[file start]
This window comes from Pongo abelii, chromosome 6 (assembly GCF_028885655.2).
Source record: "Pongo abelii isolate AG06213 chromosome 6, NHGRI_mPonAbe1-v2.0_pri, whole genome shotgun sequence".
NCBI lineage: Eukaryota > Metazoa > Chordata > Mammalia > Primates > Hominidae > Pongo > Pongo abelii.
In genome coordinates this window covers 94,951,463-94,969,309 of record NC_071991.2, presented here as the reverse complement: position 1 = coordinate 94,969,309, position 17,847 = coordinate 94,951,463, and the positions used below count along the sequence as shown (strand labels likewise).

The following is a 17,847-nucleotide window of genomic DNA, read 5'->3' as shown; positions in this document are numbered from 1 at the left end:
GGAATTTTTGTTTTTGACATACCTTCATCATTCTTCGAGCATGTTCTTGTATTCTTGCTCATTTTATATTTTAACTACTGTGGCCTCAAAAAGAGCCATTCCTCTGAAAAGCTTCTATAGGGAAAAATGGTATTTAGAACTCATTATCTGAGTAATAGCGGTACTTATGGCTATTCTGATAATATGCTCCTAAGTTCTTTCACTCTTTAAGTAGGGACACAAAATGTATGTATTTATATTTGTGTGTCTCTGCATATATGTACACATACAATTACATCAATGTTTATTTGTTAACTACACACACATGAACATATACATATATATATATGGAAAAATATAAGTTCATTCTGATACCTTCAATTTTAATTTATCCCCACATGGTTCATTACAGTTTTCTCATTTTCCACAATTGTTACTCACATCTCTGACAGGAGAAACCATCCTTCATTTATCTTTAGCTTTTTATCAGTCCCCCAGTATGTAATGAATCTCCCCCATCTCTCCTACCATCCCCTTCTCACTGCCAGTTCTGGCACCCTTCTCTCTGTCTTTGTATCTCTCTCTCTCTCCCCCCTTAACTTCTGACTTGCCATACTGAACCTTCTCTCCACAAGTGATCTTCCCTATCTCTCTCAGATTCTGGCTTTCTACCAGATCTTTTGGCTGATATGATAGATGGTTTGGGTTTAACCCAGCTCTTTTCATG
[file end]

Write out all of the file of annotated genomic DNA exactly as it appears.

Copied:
This window comes from Pongo abelii, chromosome 6 (assembly GCF_028885655.2).
Source record: "Pongo abelii isolate AG06213 chromosome 6, NHGRI_mPonAbe1-v2.0_pri, whole genome shotgun sequence".
NCBI lineage: Eukaryota > Metazoa > Chordata > Mammalia > Primates > Hominidae > Pongo > Pongo abelii.
In genome coordinates this window covers 94,951,463-94,969,309 of record NC_071991.2, presented here as the reverse complement: position 1 = coordinate 94,969,309, position 17,847 = coordinate 94,951,463, and the positions used below count along the sequence as shown (strand labels likewise).

The following is a 17,847-nucleotide window of genomic DNA, read 5'->3' as shown; positions in this document are numbered from 1 at the left end:
GGAATTTTTGTTTTTGACATACCTTCATCATTCTTCGAGCATGTTCTTGTATTCTTGCTCATTTTATATTTTAACTACTGTGGCCTCAAAAAGAGCCATTCCTCTGAAAAGCTTCTATAGGGAAAAATGGTATTTAGAACTCATTATCTGAGTAATAGCGGTACTTATGGCTATTCTGATAATATGCTCCTAAGTTCTTTCACTCTTTAAGTAGGGACACAAAATGTATGTATTTATATTTGTGTGTCTCTGCATATATGTACACATACAATTACATCAATGTTTATTTGTTAACTACACACACATGAACATATACATATATATATATGGAAAAATATAAGTTCATTCTGATACCTTCAATTTTAATTTATCCCCACATGGTTCATTACAGTTTTCTCATTTTCCACAATTGTTACTCACATCTCTGACAGGAGAAACCATCCTTCATTTATCTTTAGCTTTTTATCAGTCCCCCAGTATGTAATGAATCTCCCCCATCTCTCCTACCATCCCCTTCTCACTGCCAGTTCTGGCACCCTTCTCTCTGTCTTTGTATCTCTCTCTCTCTCCCCCCTTAACTTCTGACTTGCCATACTGAACCTTCTCTCCACAAGTGATCTTCCCTATCTCTCTCAGATTCTGGCTTTCTACCAGATCTTTTGGCTGATATGATAGATGGTTTGGGTTTAACCCAGCTCTTTTCATG